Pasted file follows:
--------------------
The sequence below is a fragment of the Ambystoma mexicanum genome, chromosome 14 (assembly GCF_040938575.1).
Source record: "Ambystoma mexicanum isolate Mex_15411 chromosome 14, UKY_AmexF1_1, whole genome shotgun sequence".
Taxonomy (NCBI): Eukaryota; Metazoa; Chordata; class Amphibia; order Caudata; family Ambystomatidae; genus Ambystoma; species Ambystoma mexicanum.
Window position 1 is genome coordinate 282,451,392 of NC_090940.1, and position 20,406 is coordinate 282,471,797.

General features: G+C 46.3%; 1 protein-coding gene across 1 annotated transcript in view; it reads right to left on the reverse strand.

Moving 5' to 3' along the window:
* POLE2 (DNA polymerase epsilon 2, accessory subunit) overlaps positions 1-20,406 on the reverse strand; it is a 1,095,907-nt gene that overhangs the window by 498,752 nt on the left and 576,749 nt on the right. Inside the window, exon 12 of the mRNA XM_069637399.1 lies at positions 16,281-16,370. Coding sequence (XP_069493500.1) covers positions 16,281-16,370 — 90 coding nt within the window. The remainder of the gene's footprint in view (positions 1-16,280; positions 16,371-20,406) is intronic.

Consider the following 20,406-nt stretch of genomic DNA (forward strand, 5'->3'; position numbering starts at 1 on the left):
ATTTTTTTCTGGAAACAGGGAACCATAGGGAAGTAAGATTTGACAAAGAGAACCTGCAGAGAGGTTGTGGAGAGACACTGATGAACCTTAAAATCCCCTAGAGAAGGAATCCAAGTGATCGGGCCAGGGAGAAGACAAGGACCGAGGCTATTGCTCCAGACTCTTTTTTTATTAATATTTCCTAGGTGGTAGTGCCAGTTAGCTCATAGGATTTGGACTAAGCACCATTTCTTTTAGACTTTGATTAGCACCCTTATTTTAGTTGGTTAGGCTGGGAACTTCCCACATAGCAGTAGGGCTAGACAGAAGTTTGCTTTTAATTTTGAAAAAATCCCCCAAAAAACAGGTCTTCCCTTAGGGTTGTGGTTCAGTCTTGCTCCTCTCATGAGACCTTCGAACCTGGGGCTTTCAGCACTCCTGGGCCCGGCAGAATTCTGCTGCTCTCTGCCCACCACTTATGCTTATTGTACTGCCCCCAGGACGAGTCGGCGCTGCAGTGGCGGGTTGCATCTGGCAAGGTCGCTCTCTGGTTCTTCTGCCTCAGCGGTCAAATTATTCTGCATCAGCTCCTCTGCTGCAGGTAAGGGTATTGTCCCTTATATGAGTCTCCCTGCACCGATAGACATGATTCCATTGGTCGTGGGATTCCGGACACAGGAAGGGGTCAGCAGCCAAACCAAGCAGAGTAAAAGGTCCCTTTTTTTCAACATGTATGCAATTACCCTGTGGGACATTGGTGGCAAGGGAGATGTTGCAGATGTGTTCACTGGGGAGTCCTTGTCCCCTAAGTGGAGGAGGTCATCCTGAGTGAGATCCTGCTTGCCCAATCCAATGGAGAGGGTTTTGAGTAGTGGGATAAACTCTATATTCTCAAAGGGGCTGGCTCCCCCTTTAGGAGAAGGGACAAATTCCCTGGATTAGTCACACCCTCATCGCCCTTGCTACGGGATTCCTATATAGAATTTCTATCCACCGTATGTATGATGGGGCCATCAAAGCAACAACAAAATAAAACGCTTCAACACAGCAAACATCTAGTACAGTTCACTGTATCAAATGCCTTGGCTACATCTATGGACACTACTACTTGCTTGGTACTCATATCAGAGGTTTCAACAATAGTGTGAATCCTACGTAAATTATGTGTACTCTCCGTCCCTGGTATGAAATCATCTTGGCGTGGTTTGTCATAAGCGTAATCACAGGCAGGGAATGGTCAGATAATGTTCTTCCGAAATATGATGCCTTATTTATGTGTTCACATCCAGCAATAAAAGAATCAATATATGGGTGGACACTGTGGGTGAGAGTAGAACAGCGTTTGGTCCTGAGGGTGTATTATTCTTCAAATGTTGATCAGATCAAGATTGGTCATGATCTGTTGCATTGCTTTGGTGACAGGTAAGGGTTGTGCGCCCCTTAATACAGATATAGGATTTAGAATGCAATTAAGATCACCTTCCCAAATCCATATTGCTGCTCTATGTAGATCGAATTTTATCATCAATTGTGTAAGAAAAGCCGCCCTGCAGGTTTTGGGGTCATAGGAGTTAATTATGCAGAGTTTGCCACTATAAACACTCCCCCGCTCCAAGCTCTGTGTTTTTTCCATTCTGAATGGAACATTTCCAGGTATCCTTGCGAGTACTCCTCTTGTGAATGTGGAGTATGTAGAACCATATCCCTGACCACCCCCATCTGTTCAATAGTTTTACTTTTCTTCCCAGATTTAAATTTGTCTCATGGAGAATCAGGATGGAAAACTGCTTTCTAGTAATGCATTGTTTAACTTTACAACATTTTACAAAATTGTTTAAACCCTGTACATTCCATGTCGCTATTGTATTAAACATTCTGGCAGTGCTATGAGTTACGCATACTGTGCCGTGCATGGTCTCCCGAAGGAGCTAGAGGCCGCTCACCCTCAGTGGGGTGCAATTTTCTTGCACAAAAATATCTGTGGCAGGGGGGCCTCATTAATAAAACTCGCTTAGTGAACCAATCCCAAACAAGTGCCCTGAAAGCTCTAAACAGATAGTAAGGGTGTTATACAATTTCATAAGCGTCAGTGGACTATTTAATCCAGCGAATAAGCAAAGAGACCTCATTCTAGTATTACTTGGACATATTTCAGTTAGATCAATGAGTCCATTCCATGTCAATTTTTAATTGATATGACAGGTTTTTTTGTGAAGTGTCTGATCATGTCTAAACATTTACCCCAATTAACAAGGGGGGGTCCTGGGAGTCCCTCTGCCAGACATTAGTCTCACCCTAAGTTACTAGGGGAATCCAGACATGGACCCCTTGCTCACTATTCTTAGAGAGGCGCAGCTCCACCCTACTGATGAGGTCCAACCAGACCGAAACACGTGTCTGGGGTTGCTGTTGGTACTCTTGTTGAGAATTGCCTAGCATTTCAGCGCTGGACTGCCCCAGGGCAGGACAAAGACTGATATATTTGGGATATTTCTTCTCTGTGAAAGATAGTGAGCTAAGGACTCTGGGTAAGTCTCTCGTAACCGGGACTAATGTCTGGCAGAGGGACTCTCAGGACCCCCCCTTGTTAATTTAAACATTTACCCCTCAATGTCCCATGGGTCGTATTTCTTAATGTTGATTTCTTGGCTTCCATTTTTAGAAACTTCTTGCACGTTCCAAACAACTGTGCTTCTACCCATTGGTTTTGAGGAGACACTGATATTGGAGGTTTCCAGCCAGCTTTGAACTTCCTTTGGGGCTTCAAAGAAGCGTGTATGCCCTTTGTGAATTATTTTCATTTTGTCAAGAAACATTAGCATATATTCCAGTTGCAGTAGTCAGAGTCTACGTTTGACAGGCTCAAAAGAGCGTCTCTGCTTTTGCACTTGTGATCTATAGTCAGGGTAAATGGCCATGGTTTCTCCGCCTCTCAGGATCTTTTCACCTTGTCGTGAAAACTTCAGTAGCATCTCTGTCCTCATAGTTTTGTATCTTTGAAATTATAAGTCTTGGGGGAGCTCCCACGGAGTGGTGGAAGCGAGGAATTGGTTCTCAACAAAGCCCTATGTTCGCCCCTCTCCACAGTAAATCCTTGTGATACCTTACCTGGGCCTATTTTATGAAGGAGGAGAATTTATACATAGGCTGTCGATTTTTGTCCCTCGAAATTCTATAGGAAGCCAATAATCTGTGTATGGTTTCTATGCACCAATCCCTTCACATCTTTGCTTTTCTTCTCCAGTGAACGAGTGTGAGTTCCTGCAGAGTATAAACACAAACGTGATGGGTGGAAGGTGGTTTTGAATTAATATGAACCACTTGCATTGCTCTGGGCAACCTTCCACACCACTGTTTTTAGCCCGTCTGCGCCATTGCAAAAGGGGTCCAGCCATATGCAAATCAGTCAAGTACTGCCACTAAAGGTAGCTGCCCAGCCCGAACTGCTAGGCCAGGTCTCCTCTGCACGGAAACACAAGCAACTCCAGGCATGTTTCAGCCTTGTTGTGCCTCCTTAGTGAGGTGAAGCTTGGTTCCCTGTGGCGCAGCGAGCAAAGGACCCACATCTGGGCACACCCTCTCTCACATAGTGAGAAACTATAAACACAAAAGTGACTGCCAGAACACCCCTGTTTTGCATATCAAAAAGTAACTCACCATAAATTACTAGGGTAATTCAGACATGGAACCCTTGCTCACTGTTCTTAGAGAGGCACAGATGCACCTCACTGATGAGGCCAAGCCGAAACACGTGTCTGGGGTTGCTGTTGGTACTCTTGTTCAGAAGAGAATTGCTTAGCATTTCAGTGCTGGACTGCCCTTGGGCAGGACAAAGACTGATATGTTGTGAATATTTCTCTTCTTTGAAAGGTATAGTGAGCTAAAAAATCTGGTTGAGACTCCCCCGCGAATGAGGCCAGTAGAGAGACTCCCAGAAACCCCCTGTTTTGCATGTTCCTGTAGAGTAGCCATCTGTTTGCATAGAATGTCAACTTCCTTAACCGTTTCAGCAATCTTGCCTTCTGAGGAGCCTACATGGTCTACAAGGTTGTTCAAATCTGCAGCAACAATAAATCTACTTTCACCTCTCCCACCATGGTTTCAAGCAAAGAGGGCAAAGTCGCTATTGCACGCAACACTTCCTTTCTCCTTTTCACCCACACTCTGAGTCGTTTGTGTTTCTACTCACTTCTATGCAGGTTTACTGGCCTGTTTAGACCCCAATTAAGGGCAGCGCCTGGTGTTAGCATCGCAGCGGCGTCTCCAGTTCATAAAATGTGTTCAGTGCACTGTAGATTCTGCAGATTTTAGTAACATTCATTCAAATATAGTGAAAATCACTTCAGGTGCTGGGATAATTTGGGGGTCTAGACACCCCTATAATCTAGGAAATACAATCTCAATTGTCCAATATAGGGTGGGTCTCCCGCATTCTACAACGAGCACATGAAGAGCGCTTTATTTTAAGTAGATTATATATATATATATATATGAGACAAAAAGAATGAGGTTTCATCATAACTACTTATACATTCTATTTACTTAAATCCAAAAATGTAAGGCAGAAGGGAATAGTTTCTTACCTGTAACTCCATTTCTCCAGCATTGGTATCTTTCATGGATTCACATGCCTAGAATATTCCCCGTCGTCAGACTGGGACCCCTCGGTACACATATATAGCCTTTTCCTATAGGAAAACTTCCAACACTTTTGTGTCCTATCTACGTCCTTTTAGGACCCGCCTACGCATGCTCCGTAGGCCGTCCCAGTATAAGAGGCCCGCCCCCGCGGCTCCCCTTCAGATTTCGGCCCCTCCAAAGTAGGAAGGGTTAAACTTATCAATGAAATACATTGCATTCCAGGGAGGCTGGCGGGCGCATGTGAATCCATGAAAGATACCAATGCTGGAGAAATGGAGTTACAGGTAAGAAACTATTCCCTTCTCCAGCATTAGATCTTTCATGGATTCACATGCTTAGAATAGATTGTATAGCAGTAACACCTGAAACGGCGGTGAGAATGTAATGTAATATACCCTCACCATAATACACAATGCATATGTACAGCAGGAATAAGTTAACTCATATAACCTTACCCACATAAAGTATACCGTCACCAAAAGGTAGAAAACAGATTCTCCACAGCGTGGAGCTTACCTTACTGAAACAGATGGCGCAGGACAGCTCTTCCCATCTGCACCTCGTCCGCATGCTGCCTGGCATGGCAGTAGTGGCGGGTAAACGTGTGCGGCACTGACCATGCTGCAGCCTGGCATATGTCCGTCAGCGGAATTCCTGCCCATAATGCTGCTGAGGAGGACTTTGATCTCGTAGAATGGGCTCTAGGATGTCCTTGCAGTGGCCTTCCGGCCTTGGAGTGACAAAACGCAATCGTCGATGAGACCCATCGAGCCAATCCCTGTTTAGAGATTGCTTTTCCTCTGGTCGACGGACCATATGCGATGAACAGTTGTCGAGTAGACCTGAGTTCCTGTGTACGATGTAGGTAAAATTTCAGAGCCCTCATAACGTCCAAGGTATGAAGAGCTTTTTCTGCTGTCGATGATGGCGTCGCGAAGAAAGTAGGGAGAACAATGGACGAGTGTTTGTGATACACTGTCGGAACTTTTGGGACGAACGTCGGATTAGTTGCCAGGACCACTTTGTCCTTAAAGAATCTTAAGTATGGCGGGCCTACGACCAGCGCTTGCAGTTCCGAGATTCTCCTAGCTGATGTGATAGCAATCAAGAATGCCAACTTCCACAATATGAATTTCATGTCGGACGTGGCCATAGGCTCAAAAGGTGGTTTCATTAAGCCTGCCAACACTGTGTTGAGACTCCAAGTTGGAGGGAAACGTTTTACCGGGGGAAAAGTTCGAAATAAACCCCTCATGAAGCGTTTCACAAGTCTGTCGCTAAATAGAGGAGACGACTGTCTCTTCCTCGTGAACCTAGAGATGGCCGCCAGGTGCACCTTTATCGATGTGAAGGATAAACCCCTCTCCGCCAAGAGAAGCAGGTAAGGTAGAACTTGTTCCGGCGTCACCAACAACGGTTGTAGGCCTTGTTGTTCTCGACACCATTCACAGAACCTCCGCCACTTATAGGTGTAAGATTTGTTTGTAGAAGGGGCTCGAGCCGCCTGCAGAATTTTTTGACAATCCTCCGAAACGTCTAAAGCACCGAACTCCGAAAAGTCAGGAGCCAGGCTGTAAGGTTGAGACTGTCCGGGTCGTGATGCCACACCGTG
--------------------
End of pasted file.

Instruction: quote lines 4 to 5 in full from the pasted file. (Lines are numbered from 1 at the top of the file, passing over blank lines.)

Window position 1 is genome coordinate 282,451,392 of NC_090940.1, and position 20,406 is coordinate 282,471,797.

General features: G+C 46.3%; 1 protein-coding gene across 1 annotated transcript in view; it reads right to left on the reverse strand.